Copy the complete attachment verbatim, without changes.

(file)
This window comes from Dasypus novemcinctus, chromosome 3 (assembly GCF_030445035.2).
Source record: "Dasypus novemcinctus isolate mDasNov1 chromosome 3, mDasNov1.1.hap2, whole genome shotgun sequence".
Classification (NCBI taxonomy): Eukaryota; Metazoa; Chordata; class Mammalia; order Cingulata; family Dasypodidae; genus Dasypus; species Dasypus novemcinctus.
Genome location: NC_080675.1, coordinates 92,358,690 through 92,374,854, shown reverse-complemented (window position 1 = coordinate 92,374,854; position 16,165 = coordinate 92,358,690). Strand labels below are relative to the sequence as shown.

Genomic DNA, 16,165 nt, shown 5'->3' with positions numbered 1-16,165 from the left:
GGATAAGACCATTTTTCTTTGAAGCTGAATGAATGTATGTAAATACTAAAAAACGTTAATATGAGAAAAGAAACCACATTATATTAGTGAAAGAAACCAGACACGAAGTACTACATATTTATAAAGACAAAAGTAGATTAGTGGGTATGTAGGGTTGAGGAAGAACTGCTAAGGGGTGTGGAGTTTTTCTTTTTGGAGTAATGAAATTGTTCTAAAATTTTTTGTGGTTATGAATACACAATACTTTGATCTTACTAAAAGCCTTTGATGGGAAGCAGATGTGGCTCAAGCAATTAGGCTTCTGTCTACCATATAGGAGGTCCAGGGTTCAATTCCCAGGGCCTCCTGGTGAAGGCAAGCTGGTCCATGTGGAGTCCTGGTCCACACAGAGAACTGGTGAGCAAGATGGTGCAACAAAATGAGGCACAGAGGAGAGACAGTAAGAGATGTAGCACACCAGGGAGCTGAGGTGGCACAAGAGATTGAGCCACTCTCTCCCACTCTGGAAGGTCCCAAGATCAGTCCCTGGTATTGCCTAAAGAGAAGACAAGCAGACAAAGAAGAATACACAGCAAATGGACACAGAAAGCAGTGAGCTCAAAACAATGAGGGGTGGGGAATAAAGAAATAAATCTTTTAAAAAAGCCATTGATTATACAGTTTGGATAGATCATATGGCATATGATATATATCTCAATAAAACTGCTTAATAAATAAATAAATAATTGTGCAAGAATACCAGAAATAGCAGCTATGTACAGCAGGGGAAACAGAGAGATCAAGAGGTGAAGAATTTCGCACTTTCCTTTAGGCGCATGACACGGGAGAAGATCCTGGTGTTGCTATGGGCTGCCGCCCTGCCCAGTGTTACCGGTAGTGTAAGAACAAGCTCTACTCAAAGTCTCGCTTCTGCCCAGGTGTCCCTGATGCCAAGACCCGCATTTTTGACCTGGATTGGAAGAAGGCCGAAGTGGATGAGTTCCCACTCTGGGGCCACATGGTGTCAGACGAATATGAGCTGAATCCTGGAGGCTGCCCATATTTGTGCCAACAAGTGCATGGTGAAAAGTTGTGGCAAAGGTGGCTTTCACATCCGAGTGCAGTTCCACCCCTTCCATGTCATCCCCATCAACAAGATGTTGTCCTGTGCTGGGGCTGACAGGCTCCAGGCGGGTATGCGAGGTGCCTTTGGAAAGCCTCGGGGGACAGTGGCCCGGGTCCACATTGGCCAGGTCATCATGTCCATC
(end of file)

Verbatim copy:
This window comes from Dasypus novemcinctus, chromosome 3 (assembly GCF_030445035.2).
Source record: "Dasypus novemcinctus isolate mDasNov1 chromosome 3, mDasNov1.1.hap2, whole genome shotgun sequence".
Classification (NCBI taxonomy): Eukaryota; Metazoa; Chordata; class Mammalia; order Cingulata; family Dasypodidae; genus Dasypus; species Dasypus novemcinctus.
Genome location: NC_080675.1, coordinates 92,358,690 through 92,374,854, shown reverse-complemented (window position 1 = coordinate 92,374,854; position 16,165 = coordinate 92,358,690). Strand labels below are relative to the sequence as shown.

Genomic DNA, 16,165 nt, shown 5'->3' with positions numbered 1-16,165 from the left:
GGATAAGACCATTTTTCTTTGAAGCTGAATGAATGTATGTAAATACTAAAAAACGTTAATATGAGAAAAGAAACCACATTATATTAGTGAAAGAAACCAGACACGAAGTACTACATATTTATAAAGACAAAAGTAGATTAGTGGGTATGTAGGGTTGAGGAAGAACTGCTAAGGGGTGTGGAGTTTTTCTTTTTGGAGTAATGAAATTGTTCTAAAATTTTTTGTGGTTATGAATACACAATACTTTGATCTTACTAAAAGCCTTTGATGGGAAGCAGATGTGGCTCAAGCAATTAGGCTTCTGTCTACCATATAGGAGGTCCAGGGTTCAATTCCCAGGGCCTCCTGGTGAAGGCAAGCTGGTCCATGTGGAGTCCTGGTCCACACAGAGAACTGGTGAGCAAGATGGTGCAACAAAATGAGGCACAGAGGAGAGACAGTAAGAGATGTAGCACACCAGGGAGCTGAGGTGGCACAAGAGATTGAGCCACTCTCTCCCACTCTGGAAGGTCCCAAGATCAGTCCCTGGTATTGCCTAAAGAGAAGACAAGCAGACAAAGAAGAATACACAGCAAATGGACACAGAAAGCAGTGAGCTCAAAACAATGAGGGGTGGGGAATAAAGAAATAAATCTTTTAAAAAAGCCATTGATTATACAGTTTGGATAGATCATATGGCATATGATATATATCTCAATAAAACTGCTTAATAAATAAATAAATAATTGTGCAAGAATACCAGAAATAGCAGCTATGTACAGCAGGGGAAACAGAGAGATCAAGAGGTGAAGAATTTCGCACTTTCCTTTAGGCGCATGACACGGGAGAAGATCCTGGTGTTGCTATGGGCTGCCGCCCTGCCCAGTGTTACCGGTAGTGTAAGAACAAGCTCTACTCAAAGTCTCGCTTCTGCCCAGGTGTCCCTGATGCCAAGACCCGCATTTTTGACCTGGATTGGAAGAAGGCCGAAGTGGATGAGTTCCCACTCTGGGGCCACATGGTGTCAGACGAATATGAGCTGAATCCTGGAGGCTGCCCATATTTGTGCCAACAAGTGCATGGTGAAAAGTTGTGGCAAAGGTGGCTTTCACATCCGAGTGCAGTTCCACCCCTTCCATGTCATCCCCATCAACAAGATGTTGTCCTGTGCTGGGGCTGACAGGCTCCAGGCGGGTATGCGAGGTGCCTTTGGAAAGCCTCGGGGGACAGTGGCCCGGGTCCACATTGGCCAGGTCATCATGTCCATC